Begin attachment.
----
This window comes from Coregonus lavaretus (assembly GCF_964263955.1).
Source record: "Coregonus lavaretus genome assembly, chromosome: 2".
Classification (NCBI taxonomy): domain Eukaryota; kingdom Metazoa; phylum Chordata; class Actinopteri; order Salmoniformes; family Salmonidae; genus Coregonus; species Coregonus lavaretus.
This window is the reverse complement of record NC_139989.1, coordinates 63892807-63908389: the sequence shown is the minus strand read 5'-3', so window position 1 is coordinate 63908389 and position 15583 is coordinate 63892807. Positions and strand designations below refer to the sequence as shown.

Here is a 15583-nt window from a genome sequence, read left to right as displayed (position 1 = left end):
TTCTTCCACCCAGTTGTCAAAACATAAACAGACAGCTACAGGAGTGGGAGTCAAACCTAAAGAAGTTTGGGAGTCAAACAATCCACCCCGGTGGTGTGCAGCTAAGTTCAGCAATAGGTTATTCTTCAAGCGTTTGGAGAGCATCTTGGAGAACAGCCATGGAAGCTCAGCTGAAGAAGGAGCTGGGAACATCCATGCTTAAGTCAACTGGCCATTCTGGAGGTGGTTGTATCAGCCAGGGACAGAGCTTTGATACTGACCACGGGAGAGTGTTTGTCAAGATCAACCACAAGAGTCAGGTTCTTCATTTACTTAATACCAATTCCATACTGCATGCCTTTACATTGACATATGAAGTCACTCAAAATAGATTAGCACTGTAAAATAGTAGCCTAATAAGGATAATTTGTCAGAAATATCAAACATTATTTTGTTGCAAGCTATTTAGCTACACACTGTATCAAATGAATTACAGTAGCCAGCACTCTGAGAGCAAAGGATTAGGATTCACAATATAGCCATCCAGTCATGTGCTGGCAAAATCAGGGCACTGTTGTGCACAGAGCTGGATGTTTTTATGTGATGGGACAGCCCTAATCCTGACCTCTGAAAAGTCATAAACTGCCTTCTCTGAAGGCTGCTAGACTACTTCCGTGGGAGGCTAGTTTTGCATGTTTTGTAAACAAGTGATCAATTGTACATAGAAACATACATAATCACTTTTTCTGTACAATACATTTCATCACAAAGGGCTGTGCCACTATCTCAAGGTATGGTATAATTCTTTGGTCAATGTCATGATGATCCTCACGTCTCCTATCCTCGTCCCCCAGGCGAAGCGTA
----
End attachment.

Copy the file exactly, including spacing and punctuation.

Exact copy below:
This window comes from Coregonus lavaretus (assembly GCF_964263955.1).
Source record: "Coregonus lavaretus genome assembly, chromosome: 2".
Classification (NCBI taxonomy): domain Eukaryota; kingdom Metazoa; phylum Chordata; class Actinopteri; order Salmoniformes; family Salmonidae; genus Coregonus; species Coregonus lavaretus.
This window is the reverse complement of record NC_139989.1, coordinates 63892807-63908389: the sequence shown is the minus strand read 5'-3', so window position 1 is coordinate 63908389 and position 15583 is coordinate 63892807. Positions and strand designations below refer to the sequence as shown.

Here is a 15583-nt window from a genome sequence, read left to right as displayed (position 1 = left end):
TTCTTCCACCCAGTTGTCAAAACATAAACAGACAGCTACAGGAGTGGGAGTCAAACCTAAAGAAGTTTGGGAGTCAAACAATCCACCCCGGTGGTGTGCAGCTAAGTTCAGCAATAGGTTATTCTTCAAGCGTTTGGAGAGCATCTTGGAGAACAGCCATGGAAGCTCAGCTGAAGAAGGAGCTGGGAACATCCATGCTTAAGTCAACTGGCCATTCTGGAGGTGGTTGTATCAGCCAGGGACAGAGCTTTGATACTGACCACGGGAGAGTGTTTGTCAAGATCAACCACAAGAGTCAGGTTCTTCATTTACTTAATACCAATTCCATACTGCATGCCTTTACATTGACATATGAAGTCACTCAAAATAGATTAGCACTGTAAAATAGTAGCCTAATAAGGATAATTTGTCAGAAATATCAAACATTATTTTGTTGCAAGCTATTTAGCTACACACTGTATCAAATGAATTACAGTAGCCAGCACTCTGAGAGCAAAGGATTAGGATTCACAATATAGCCATCCAGTCATGTGCTGGCAAAATCAGGGCACTGTTGTGCACAGAGCTGGATGTTTTTATGTGATGGGACAGCCCTAATCCTGACCTCTGAAAAGTCATAAACTGCCTTCTCTGAAGGCTGCTAGACTACTTCCGTGGGAGGCTAGTTTTGCATGTTTTGTAAACAAGTGATCAATTGTACATAGAAACATACATAATCACTTTTTCTGTACAATACATTTCATCACAAAGGGCTGTGCCACTATCTCAAGGTATGGTATAATTCTTTGGTCAATGTCATGATGATCCTCACGTCTCCTATCCTCGTCCCCCAGGCGAAGCGTA